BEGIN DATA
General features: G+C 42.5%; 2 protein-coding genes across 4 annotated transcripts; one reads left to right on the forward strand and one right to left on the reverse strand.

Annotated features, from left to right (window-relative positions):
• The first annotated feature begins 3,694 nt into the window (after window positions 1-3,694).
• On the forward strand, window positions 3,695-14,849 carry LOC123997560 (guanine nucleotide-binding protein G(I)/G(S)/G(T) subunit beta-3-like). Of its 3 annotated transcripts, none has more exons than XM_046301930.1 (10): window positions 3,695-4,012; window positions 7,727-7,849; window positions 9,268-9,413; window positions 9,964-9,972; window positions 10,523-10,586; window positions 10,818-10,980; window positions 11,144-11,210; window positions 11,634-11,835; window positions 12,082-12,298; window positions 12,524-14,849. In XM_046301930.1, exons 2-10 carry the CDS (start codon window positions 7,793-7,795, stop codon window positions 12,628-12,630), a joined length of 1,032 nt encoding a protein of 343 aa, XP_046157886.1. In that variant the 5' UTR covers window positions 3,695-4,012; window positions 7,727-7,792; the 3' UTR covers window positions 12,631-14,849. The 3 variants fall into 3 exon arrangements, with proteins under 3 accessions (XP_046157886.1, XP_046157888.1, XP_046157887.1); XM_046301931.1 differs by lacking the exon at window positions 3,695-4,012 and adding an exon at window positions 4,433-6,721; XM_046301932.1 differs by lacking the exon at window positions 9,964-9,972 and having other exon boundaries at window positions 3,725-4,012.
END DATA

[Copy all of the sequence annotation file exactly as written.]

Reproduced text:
General features: G+C 42.5%; 2 protein-coding genes across 4 annotated transcripts; one reads left to right on the forward strand and one right to left on the reverse strand.

Annotated features, from left to right (window-relative positions):
• The first annotated feature begins 3,694 nt into the window (after window positions 1-3,694).
• On the forward strand, window positions 3,695-14,849 carry LOC123997560 (guanine nucleotide-binding protein G(I)/G(S)/G(T) subunit beta-3-like). Of its 3 annotated transcripts, none has more exons than XM_046301930.1 (10): window positions 3,695-4,012; window positions 7,727-7,849; window positions 9,268-9,413; window positions 9,964-9,972; window positions 10,523-10,586; window positions 10,818-10,980; window positions 11,144-11,210; window positions 11,634-11,835; window positions 12,082-12,298; window positions 12,524-14,849. In XM_046301930.1, exons 2-10 carry the CDS (start codon window positions 7,793-7,795, stop codon window positions 12,628-12,630), a joined length of 1,032 nt encoding a protein of 343 aa, XP_046157886.1. In that variant the 5' UTR covers window positions 3,695-4,012; window positions 7,727-7,792; the 3' UTR covers window positions 12,631-14,849. The 3 variants fall into 3 exon arrangements, with proteins under 3 accessions (XP_046157886.1, XP_046157888.1, XP_046157887.1); XM_046301931.1 differs by lacking the exon at window positions 3,695-4,012 and adding an exon at window positions 4,433-6,721; XM_046301932.1 differs by lacking the exon at window positions 9,964-9,972 and having other exon boundaries at window positions 3,725-4,012.